Originally Posted by Intensed
This gun that I found I purchased in 1996, I thought I lost it. Found it cleaning around the house. I'm curious to what I own because I can not find any pictures online matching this striker that has been identified on this forum and by Craig.
-The reason you don't see many pictures is that not many were made (a few hundred Strokers, in all, I think?) and they were all custom ordered and custom made.
A "Stroker" conversion is simply adding what later became known as Typhoon pneumatics to a Sheridan/PMI pump gun, in order to convert it to semiautomatic.
Palmer's could build a Stroker out of almost any Sheridan pump- a PGP, a P-68, P68-DF, Piranha, Piranha long barrel, P-68-AT, P-68-SC, P-68 Magnum, etc, ad nauseum
And besides the different versions of the base gun, Palmers themselves offered a wide range of options, even back in the 90s. Vertical ASA or back-bottle, Wedgits, barrel porting, sight rails, custom foregrips, etc.
What you have, specifically, is kind of hard to tell, mainly because the lower tube appears too short for the barrel length. If it were a Piranha LB or PMI-II, the lower tube should be a couple of inches longer.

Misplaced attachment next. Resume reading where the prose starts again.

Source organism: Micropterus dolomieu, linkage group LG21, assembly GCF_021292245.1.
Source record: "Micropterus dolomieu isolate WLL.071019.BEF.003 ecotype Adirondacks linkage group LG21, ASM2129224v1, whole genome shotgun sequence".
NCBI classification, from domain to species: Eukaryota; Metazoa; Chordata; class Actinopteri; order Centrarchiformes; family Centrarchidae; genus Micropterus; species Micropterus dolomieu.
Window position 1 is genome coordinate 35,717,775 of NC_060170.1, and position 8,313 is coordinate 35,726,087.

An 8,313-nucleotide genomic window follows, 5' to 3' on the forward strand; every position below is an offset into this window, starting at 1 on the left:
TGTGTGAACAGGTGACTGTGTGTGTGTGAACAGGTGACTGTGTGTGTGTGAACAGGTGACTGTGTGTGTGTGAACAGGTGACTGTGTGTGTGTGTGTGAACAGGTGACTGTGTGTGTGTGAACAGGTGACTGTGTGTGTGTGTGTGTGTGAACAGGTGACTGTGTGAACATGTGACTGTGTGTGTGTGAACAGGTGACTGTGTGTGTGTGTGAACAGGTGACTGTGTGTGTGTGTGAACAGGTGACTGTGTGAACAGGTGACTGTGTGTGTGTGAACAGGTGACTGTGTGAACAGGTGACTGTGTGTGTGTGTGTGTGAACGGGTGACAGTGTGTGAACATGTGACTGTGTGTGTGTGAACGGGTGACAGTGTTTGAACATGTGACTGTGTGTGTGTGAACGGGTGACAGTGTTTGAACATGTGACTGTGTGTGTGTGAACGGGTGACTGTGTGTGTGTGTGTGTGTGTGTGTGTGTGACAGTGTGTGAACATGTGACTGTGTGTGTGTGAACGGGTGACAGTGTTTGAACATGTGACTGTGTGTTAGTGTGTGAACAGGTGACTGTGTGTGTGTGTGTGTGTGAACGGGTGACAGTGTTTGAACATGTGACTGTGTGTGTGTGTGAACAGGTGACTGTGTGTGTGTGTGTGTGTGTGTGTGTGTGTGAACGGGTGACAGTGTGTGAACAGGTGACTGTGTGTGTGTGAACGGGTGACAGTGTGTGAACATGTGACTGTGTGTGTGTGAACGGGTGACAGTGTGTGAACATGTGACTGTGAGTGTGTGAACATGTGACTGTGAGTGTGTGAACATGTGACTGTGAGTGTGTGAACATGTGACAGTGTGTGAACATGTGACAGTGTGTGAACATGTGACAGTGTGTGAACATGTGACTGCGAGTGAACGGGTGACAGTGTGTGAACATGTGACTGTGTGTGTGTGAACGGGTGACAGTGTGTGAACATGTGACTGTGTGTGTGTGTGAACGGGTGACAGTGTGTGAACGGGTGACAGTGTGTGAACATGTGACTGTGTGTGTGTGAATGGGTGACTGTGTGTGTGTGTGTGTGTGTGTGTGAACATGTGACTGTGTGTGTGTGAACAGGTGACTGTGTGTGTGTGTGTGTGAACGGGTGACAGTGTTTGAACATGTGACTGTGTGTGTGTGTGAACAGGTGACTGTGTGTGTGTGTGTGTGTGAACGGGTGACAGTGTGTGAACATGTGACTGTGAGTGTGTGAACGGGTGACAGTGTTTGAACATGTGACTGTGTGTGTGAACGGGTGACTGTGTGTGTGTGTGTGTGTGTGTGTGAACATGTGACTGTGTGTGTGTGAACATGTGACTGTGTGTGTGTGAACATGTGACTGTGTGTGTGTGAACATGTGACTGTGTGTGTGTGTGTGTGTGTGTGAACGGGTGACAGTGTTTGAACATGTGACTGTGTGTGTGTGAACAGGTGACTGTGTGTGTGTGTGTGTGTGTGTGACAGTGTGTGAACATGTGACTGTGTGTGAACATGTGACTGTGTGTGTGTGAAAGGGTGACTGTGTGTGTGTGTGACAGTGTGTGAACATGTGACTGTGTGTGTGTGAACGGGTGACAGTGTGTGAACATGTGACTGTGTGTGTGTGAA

The barrel could have been replaced, but it still has the bolt locking ball holes (which Palmer's wouldn't have machined) and a factory PMI feed neck- Palmer's replacement feed tubes are different.
Also, it's not a Piranha or any model that had a back bottle, as the lower tube at the rear isn't drilled for the extra support screws for the back-bottle ASA. So it started life as a 12-gram, direct-feed gun.
Meaning, most likely, a PMI-1, I think?
The barrel length discrepancy could be attributed to Palmers having cut back the tube somewhat- either by necessity (damaged threads, perhaps) or by request (whoever ordered the gun may have wanted it shorter to look more like an Annihilator, or something.)
The Stroker conversion is pretty typical- single trigger, Battle Handle grips, vertical ASA. I'd be curious to see the other side of the gun- you appear to be missing the ball detent. (There's a faint rust stain on the barrel, just ahead of the feed neck, showing where it clipped on. Plamer's will have replacements.)
The foregrip was one of the standard options- the gun likely had that Delrin PGP-sized pump handle on it when converted, and Palmer's just throws a setscrew in them to lock 'em in place for a grip. Another option would have been a 68-Special foregrip, which most owners thought looked cooler, but added like $60 to the cost of the mod.
Further, I can tell you that my own personal Stroker, built off a Piranha Long Barrel, was modded, completed and shipped back to me right around May of 1996. It has a serial number of 1551, so depending on how many Strokers Palmer's made that year, your gun was almost definitely made sometime in the latter half of 1996, possibly the early half of 1997.
And finally, if you're looking for a photo of a similar Stroker, you need look no further than my Paintball Guns In The Movies
page, specifically under the listing for the 2003 Michael Douglas film In-Laws